Lha Rinpoche

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Lha Rinpoche (Tib. ལྷ་རིན་པོ་ཆེ་, Wyl. lha rin po che)[1] — an important translator who was active during the first dissemination of Buddhism to Tibet, from the end of the 8th till the beginning of the 9th century.

All the Kangyur and Tengyur works attributed to him, 12 in total, are texts of the Sarvabuddhasamayoga cycle, of which he either served as a translator or a revisor. Lha Rinpoche translated one major commentary (D 1659) on the root tantra (366), seven texts (D 1664 – 1669 & 1677) on the six mandala deities of Sarvabuddhasamayoga and one sadhana (D 1674). He revised two translations (D 1671 & 1672). It is interesting to note that Lha Rinpoche translated seven (not D 1670) of the eight ritual manuals (D 1664 – 1671) attributed to Kukuraja (Skt.).[2] It is uncertain whether Lha Rinpoche translated or revised the Sarvabuddhasamayoga root tantra (D 366).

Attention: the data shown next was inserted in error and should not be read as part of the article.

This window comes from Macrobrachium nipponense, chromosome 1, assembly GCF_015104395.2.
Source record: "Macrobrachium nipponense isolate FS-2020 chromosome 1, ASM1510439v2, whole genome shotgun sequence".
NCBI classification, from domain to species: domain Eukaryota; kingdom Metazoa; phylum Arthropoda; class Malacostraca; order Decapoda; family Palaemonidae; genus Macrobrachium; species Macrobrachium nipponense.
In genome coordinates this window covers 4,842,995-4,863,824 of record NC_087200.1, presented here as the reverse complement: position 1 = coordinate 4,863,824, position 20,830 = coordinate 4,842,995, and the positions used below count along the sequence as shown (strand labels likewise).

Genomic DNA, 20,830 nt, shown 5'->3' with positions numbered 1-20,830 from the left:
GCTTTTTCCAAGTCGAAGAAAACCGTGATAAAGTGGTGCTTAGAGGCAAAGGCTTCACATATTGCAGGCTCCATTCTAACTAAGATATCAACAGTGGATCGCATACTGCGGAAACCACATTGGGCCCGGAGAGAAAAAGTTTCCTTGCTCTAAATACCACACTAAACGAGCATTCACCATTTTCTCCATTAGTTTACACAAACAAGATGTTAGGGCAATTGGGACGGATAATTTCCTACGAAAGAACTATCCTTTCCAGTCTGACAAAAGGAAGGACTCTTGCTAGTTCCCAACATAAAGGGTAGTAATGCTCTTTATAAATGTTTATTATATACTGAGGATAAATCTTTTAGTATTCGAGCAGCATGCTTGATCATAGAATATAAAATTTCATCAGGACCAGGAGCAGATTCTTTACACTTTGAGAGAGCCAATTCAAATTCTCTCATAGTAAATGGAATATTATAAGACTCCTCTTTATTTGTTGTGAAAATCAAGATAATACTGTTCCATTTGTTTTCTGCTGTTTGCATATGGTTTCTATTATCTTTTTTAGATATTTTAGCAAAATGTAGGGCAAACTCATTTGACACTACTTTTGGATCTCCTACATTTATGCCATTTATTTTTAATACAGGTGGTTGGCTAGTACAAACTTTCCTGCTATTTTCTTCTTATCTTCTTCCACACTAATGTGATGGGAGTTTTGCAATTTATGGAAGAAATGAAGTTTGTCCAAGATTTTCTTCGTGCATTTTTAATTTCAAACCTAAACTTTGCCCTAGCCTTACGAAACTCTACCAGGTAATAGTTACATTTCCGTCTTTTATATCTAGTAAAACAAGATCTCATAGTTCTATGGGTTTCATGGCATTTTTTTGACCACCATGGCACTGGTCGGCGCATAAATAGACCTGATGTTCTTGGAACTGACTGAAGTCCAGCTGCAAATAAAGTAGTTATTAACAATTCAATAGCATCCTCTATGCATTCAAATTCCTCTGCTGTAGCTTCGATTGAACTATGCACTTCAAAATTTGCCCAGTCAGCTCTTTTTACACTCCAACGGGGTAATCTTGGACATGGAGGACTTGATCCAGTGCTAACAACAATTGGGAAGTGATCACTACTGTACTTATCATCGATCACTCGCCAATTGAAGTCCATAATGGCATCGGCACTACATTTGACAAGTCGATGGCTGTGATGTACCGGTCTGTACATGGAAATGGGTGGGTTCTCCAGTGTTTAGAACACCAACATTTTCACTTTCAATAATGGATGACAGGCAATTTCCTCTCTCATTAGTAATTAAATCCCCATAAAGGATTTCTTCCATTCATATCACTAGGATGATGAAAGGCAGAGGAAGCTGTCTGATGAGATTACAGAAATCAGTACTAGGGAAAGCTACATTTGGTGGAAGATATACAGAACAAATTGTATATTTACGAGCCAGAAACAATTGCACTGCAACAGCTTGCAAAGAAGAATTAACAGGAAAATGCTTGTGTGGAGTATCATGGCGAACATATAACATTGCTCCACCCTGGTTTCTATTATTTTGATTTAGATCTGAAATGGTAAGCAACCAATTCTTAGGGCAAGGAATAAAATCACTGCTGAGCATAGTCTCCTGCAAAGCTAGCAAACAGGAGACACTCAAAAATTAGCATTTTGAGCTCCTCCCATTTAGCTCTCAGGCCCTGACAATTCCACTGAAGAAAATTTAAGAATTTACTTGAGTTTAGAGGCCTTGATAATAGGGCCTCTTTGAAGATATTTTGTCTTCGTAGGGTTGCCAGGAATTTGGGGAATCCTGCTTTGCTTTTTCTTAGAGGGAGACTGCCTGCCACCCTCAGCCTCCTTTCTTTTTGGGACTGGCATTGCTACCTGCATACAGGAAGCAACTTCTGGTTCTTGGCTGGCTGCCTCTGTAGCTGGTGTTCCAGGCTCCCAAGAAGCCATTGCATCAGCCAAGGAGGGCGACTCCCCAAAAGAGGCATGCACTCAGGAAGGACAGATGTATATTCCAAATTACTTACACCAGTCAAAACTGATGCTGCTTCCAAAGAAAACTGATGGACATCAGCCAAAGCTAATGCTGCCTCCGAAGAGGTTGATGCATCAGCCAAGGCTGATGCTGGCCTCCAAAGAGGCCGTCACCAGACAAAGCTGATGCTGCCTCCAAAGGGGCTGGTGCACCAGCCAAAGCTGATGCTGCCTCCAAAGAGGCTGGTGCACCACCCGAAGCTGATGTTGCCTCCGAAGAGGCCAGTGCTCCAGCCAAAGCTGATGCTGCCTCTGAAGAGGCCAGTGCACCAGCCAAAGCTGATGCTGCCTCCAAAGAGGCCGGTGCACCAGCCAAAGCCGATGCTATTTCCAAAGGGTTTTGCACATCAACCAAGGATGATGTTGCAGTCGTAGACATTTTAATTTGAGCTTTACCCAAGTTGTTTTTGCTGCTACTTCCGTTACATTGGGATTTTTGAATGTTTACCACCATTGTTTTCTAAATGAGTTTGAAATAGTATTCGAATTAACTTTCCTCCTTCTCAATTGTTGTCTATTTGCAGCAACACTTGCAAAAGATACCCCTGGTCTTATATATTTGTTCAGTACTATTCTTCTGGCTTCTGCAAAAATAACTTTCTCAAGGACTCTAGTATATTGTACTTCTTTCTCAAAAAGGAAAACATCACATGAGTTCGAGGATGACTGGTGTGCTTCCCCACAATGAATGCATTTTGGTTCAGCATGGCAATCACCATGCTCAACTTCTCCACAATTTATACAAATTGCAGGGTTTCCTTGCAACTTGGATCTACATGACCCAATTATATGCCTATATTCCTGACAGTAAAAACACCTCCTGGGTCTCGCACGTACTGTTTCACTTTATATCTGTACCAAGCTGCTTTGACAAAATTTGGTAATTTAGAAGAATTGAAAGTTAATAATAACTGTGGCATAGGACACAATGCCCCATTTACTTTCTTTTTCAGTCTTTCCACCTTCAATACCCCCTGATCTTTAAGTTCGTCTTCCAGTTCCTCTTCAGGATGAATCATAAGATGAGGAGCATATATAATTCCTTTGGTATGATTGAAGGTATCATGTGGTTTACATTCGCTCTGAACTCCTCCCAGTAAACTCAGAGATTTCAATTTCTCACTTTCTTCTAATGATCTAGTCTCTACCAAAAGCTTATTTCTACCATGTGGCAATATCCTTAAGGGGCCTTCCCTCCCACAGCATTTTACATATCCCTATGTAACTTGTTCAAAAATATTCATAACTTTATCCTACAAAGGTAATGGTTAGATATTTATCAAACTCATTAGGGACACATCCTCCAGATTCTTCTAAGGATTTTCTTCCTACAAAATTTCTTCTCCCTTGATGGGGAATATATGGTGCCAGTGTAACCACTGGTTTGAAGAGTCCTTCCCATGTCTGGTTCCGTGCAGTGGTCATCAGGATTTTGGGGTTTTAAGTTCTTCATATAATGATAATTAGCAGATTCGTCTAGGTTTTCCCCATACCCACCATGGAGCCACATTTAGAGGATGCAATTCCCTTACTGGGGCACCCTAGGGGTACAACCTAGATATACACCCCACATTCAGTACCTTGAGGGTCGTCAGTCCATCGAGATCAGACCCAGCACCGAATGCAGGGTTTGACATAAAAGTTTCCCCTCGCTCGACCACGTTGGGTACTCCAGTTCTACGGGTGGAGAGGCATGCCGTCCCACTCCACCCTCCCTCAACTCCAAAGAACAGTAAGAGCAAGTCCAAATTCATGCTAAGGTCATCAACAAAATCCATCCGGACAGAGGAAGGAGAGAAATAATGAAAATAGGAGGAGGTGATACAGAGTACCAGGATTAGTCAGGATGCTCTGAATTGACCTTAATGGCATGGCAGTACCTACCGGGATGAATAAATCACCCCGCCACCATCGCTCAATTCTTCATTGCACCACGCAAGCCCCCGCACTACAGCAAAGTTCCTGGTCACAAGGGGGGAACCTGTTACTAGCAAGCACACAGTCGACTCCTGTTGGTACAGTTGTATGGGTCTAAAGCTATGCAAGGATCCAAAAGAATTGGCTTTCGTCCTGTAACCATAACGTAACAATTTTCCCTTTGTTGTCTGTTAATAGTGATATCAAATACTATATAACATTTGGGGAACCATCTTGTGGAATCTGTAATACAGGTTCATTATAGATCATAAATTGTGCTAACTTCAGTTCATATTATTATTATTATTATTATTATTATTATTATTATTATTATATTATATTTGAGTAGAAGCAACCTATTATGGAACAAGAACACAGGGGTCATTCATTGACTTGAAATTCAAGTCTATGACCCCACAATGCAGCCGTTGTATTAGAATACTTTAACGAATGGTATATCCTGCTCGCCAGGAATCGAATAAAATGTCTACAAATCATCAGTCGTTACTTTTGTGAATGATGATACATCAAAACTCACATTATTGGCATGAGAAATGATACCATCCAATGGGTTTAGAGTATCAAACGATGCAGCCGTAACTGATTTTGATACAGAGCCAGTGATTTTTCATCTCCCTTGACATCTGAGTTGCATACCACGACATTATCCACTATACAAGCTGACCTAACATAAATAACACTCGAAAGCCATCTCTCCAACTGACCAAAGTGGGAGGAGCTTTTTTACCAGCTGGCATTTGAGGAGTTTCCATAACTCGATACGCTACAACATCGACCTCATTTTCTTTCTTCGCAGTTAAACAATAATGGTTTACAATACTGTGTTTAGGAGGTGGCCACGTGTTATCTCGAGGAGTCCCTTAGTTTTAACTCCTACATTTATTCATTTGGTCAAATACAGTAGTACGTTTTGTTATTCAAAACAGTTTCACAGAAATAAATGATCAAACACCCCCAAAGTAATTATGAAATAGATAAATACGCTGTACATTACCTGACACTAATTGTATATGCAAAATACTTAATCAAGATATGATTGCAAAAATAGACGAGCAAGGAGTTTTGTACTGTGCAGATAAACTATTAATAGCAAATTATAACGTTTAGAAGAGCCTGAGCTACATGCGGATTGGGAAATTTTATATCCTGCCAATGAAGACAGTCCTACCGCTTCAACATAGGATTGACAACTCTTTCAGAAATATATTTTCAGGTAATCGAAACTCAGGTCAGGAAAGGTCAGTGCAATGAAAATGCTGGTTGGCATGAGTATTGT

For 9 of the 12 translations, Lha Rinpoche worked together in a team with the Indian Pandita Vidyakarasimha (Skt. Vidyākarasiṃha). It is likely that Lha Rinpoche consulted Vidyakarasimha for the remaining 3 translations. Vidyakarasimha worked on more than 20 Kangyur and Tengyur translations with various Tibetan translators.[3] Among them are Yeshe De and Mañjusrīvaram, Kawa Paltsek and Khon Lui Wangpo.[4] Thus, it is likely that Lha Rinpoche was part of the translation team working in Samye.

Notes

  1. See TBRC profile of lha rin po che on http://tbrc.org/. Though not all the works listed are actually of Lha Rinpoche. Thus, please consult the colophon of the respective work.
  2. In the Tengyur, eight works in total are attributed to Kukuraja. All of them are ritual manuals for the Sarvabuddhasamayoga, an important Mahayoga Tantra.
  3. See TBRC profile bIr+ya ka ra sing+ha on http://tbrc.org/.
  4. Yuyama, Akira. Prajna-paramita-ratna-guna-samcaya-gatha. Cambridge: Cambridge University Press, 1976: xxxii – xxxiii. See TBRC profile 'khon klu'i dbang po on http://tbrc.org/.